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05-08-2021 | Osteoarthritis | News

Bariatric surgery linked to reduced analgesic use in obese people with osteoarthritis

Author: Claire Barnard


medwireNews: People with osteoarthritis (OA) and obesity who undergo bariatric surgery are less likely to require long-term analgesic prescriptions and have a lower mortality risk than those who do not, researchers report.

These findings are based on an analysis of 588,494 individuals with OA and a BMI of at least 35 kg/m2 who attended a UK primary care practice in 2000–2018 and were included in The Health Improvement Network database.

Guanghua Lei (Central South University, Changsha, China) and colleagues found that 52.2% of the 694 people who underwent bariatric surgery received a prescription for nonsteroidal anti-inflammatory drugs, opioids, or acetaminophen (paracetamol) during a mean follow-up of 2.19 years, compared with 62.0% of the 587,800 who did not during a mean follow-up of 3.24 years.

Inverse probability weighting was used to balance potential confounders between the two groups, and people in the bariatric surgery group were significantly more likely to have no analgesic prescription for at least 12 consecutive months than those in the control group, with rates of 238.2 and 191.5 per 1000 person–years, respectively, and a hazard ratio (HR) of 1.23.

Lei and team note in Osteoarthritis and Cartilage that this difference was “more pronounced” in the 247 people who lost at least 20% of their bodyweight following bariatric surgery (HR=1.43), but was no longer significant in those with less substantial weight loss.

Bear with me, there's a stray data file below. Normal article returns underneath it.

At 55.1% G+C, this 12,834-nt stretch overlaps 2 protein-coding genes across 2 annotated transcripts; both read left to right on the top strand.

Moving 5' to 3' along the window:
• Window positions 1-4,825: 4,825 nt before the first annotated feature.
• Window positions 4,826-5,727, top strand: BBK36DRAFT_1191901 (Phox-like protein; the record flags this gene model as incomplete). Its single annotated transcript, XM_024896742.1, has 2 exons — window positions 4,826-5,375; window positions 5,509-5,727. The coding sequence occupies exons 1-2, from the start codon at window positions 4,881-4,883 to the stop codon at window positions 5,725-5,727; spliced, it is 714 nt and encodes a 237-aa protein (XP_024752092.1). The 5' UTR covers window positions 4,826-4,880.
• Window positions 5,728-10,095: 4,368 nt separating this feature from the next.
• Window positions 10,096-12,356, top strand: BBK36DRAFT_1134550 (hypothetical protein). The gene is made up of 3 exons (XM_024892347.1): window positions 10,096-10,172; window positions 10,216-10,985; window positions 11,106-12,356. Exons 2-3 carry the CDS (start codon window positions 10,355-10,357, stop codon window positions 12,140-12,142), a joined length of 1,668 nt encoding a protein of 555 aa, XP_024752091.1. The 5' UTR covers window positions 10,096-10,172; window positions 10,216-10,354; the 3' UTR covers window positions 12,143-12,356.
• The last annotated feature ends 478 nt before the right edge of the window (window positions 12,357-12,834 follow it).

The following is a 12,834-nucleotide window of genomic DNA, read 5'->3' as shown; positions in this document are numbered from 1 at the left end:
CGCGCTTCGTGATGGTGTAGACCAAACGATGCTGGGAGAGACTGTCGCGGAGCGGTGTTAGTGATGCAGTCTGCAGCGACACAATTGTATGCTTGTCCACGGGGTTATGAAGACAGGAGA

The researchers also demonstrated significantly lower rates of all-cause mortality among people who underwent bariatric surgery than those in the control group, at 6.9 versus 24.1 per 1000 person–years (HR=0.46), and this remained consistent in a sensitivity analysis excluding individuals with ischemic heart disease, chronic kidney disease, or cancer.

These findings suggest that “bariatric surgery may be considered as one alternative treatment strategy for certain [severely] obese patients with OA,” write Lei et al.

They acknowledge, however, that the protective association “may be overestimated owing to intractable confounding by indication for bariatric surgery,” and the study was not able to measure over-the-counter analgesic purchases, meaning that overall rates of use “may be underestimated.”

Therefore, “future studies (e.g., clinical trials) are warranted,” concludes the team.

medwireNews is an independent medical news service provided by Springer Healthcare Ltd. © 2021 Springer Healthcare Ltd, part of the Springer Nature Group

Osteoarthritis Cartilage 2021; doi:10.1016/j.joca.2021.05.063